DEMAND for mid, low and no-sugar drinks is growing according to Barr but, it stresses, the main reasons consumers choose a soft drink have remained the same – taste, flavour choice and the right pack formats.
This consumer demand, allied to the new tax, has seen many manufacturers reduce the sugar content of their drinks.
Adrian Troy, marketing director at Barr Soft Drinks, said “There is still strong demand for regular soft drinks and AG Barr has a responsibility towards these consumers to help them reduce their sugar intake.
“We are introducing new and innovative mid-sugar regular products as well as low and zero sugar options across our key brands.”
He explained that Irn-Bru regular is now a mid-sugar product with 50% less sugar, that Irn-Bru Sugar Free is Scotland’s number one low-calorie flavoured carbonate and that Irn-Bru Xtra has generated nearly £11m worth of additional sales for Scottish retailers since its launch.
He added that Rubicon sparkling drinks have been reformulated as mid-sugar.
Britvic reported that in 2017 the cola segment of the soft drinks market grew by £21m, equating to 4.2% value growth in c-stores, and that 76% of this growth came from sales of diet drinks.
Commercial director Trystan Farnworth said: “Leading no sugar cola brands such as Pepsi Max and Coke Zero reaped the rewards of the continued demand for healthier soft drinks, with sales up by £11m and £8m respectively, year on year.”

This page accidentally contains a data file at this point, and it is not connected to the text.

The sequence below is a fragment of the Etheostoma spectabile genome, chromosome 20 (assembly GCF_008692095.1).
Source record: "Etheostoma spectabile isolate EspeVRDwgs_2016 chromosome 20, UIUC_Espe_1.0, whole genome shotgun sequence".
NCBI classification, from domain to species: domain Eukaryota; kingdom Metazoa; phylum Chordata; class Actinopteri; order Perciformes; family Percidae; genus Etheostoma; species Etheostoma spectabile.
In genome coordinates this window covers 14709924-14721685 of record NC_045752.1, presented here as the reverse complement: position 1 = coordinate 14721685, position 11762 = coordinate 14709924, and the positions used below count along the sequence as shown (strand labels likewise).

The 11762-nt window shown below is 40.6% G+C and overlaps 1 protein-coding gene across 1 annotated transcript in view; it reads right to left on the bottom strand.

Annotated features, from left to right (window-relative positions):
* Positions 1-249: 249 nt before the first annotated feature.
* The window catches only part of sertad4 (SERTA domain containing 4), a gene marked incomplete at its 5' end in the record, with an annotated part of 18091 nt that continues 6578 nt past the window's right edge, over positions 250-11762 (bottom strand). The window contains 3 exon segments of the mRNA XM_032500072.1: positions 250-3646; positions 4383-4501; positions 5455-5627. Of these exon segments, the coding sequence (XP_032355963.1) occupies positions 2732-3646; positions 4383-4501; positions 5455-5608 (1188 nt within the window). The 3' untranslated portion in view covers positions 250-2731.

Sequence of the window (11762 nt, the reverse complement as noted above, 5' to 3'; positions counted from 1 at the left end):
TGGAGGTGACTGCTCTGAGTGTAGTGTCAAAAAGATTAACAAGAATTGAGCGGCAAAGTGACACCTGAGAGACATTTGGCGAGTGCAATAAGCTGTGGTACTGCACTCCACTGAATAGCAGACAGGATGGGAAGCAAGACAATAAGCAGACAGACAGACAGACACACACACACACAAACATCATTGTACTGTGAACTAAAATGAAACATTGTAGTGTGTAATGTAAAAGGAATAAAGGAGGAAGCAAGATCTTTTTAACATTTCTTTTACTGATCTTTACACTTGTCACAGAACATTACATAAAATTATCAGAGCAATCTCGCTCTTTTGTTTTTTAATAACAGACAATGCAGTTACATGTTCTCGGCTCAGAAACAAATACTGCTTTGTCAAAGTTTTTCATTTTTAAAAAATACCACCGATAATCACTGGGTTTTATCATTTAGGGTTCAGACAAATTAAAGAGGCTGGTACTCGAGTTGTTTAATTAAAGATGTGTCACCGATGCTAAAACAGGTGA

Amy Burgess, trade communications manager at Coca-Cola European Partners, was also able to report improving fortunes for the firm’s zero sugar offer.
“Coca-Cola Zero Sugar is in rapid growth as more people choose the zero sugar variant of their favourite drinks.
“As a result, Coca-Cola Zero Sugar has become the fastest growing cola brand in Great Britain
Burgess added that CCEP’s position on the sugar tax remains consistent, and she noted how the soft drinks industry has taken steps to address unhealthy consumption.
“Our position on the soft drinks tax is clear. We agree that there is a major societal challenge around obesity but we do not believe that a tax on one product category is the best way of tackling such a complex issue – particularly when that category has been leading the way in sugar reduction.
“In fact, since 2014 sugar from the soft drinks category has declined by over 20%,” she said.